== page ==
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Minnesota bill would allow business owners refusal of same-sex weddings

ST. PAUL -- Months after Indiana provoked a national uproar with a law allowing people to refuse service to same-sex couples, a Minnesota senator on Thursday proposed a similar -- but more limited -- measure here. State Sen. Paul Gazelka, R-Nissw...

Paul Gazelka
Undated courtesy photo from the 2014-15 legislative session of Minnesota state senator Senator Paul E. Gazelka, R-Nisswa. Gazelka is the assistant minority leader. Photo courtesy of the Minnesota Senate.


ST. PAUL -- Months after Indiana provoked a national uproar with a law allowing people to refuse service to same-sex couples, a Minnesota senator on Thursday proposed a similar - but more limited - measure here.

State Sen. Paul Gazelka, R-Nisswa, said business owners with strong opposition to same-sex marriage shouldn’t be forced to cater to those ceremonies.

“I was one of the legislators who opposed gay marriage, but even then I said that gays and lesbians should be able to live as they choose,” Gazelka said. “I’m simply asking that Christians and people of faith be allowed to live as they choose without ... threat of punishment.”


His bill would protect the right of religious organizations and small businesses to refuse service for same-sex weddings.

That’s not a hypothetical situation: Last year, a Little Falls lodge had to pay a settlement after the state Department of Human Rights found it had discriminated by refusing to host a same-sex wedding.

Unlike the bills in Indiana and other states, Gazelka’s legislation would provide protections only for weddings and not create a broader right to refuse service where someone had strong conscientious objections.

The Legislature legalized same-sex marriage in 2013 after voters rejected a gay marriage ban in 2012. State law prohibits discrimination against sexual orientation, a provision Gazelka’s bill would create a limited exception to in the case of “sincerely held religious beliefs.”

OutFront Minnesota, a gay-rights organization, said it opposed Gazelka’s bill.

“This bill is not treating LGBTQ people and their families well,” said Monica Meyer, OutFront’s executive director, using an acronym that refers to lesbian, gay, bisexual, transgender and queer people and those questioning their sexuality. “We see this as an attack on the freedom to marry for same-sex couples.”

Introducing the bill now, less than two weeks from the scheduled end of the 2015 legislative session, means lawmakers will take no action this year. But the proposal will remain alive when the Legislature returns next year.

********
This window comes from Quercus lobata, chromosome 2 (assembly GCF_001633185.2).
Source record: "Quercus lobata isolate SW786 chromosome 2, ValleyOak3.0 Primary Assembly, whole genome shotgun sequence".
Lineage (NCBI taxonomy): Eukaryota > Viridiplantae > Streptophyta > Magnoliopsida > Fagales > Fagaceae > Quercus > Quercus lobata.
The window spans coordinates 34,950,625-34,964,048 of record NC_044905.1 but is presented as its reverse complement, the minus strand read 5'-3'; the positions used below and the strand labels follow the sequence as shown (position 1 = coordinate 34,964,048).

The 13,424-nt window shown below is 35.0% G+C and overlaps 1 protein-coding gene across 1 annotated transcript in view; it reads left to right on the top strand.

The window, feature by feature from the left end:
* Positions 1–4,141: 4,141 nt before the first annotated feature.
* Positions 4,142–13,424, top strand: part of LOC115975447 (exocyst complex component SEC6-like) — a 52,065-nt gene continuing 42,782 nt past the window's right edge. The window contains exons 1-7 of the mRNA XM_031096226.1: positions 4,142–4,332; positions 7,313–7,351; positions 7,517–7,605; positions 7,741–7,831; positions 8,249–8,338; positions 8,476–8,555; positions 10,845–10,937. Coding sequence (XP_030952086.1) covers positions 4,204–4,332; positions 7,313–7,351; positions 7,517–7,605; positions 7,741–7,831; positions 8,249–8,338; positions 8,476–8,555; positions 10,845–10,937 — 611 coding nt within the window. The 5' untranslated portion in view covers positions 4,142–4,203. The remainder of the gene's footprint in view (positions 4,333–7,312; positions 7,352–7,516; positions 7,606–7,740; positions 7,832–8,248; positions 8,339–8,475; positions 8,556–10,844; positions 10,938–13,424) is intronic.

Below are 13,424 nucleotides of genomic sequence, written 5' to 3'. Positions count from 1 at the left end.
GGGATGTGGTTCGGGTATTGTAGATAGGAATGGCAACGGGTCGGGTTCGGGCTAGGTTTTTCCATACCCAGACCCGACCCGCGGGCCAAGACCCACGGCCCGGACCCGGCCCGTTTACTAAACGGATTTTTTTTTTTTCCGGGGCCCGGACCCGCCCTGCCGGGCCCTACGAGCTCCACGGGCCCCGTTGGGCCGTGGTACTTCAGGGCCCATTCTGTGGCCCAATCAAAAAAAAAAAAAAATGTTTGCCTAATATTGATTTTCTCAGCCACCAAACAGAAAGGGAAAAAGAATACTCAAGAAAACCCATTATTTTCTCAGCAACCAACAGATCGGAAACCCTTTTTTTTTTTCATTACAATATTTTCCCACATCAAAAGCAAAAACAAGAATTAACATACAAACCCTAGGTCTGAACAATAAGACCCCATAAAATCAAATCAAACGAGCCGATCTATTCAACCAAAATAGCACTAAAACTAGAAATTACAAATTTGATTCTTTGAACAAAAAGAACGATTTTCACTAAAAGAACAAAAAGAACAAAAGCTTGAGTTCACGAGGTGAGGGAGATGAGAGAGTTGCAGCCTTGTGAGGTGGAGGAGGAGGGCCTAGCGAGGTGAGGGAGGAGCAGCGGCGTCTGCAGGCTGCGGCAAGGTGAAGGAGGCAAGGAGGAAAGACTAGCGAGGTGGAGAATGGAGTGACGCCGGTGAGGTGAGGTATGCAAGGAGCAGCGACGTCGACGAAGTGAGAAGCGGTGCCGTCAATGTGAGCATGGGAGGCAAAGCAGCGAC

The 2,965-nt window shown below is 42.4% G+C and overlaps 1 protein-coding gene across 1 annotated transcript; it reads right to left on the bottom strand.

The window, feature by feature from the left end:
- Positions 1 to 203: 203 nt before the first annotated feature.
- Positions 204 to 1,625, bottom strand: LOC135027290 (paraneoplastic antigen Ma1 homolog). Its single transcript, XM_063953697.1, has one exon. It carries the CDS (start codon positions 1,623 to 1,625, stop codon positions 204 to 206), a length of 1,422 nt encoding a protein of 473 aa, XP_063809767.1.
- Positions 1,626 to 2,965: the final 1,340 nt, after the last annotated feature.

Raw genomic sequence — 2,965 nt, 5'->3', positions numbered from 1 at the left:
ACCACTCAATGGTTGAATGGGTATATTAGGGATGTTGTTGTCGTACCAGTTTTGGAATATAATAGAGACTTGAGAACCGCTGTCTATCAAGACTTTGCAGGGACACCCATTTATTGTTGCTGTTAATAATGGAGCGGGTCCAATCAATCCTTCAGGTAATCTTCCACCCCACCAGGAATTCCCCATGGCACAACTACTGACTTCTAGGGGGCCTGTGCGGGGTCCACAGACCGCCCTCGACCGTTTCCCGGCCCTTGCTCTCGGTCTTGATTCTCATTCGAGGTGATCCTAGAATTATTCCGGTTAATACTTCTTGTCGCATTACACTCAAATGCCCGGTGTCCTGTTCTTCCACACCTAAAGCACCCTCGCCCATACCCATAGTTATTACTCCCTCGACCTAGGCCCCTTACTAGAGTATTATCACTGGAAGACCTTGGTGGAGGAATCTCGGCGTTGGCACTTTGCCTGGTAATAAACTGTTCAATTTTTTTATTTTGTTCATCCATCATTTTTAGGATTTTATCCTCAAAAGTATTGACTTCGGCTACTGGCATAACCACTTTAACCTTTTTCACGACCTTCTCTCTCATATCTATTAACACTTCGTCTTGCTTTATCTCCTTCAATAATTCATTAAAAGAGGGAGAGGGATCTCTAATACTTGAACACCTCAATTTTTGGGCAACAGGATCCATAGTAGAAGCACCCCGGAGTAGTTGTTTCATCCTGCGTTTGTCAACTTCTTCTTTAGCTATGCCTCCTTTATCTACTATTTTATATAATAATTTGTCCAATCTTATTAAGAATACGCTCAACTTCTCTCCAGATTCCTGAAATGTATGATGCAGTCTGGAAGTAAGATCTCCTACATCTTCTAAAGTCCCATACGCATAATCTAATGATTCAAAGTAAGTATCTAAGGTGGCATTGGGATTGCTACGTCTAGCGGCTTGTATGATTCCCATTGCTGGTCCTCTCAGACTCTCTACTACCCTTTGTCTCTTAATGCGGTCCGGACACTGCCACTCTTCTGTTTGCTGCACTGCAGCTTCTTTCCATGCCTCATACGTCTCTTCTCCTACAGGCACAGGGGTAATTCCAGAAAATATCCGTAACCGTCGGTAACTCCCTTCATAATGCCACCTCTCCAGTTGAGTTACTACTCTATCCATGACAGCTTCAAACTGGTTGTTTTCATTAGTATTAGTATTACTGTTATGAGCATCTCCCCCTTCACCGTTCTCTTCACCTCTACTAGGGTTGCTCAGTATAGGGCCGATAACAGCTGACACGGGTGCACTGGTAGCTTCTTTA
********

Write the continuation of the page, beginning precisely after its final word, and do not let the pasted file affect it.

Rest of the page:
Aware of the backlash in other states, Gazelka said he tried to “build consensus” on the issue and spoke with DFL lawmakers and gay-rights groups about the measure. Those efforts failed to find any support for the bill, which is sponsored only by Republicans. In addition to Gazelka, sponsors of the bill are Sen. Michelle Benson, R-Ham Lake, Sen. Mary Kiffmeyer, R-Big Lake, Sen. Dan Hall, R-Burnsville, and Sen. Warren Limmer, R-Maple Grove.


Sen. Scott Dibble, DFL-Minneapolis, the sponsor of the 2013 law legalizing same-sex marriage, called Gazelka’s measure “unfortunate” and divisive.

“It’s unfortunate he’s putting a stink bomb right in front of the Legislature at this point in the session,” Dibble said.

Gazelka said he “tried to address any area where potentially there was a problem” by writing exceptions into the bill:

  •  Religious organizations would not have to recognize same-sex marriages - but could not deny same-sex spouses visitation rights or the ability to make health care decisions.
  •  Only businesses with fewer than 20 employees would be protected from providing services to same-sex weddings, not bigger corporations, and even those businesses would not be exempt if there were no other businesses that could provide the service within 30 miles.

Those concessions didn’t ease the opposition.
“Providing a commercial service doesn’t mean that the religious owner is endorsing any of their customers at all,” Meyer said. “They’re just providing a commercial service.

“Our country always does better when we treat people equally, whether you own a small business or you’re an employer,” she said.

Meyer said she met with Gazelka last year and appreciated his willingness to talk, but she said she wasn’t swayed to support his proposal or stay neutral.

Top Republican leaders kept their distance Thursday.

House Speaker Kurt Daudt, R-Crown, said he didn’t “know the first thing about” Gazelka’s bill. Senate Minority Leader David Hann, R-Eden Prairie, said he agrees “with the concept” of protecting the rights of conscience of people opposed to same-sex marriage but hadn’t yet “looked at the text” of the proposal.


The Pioneer Press is a media partner with Forum News Service

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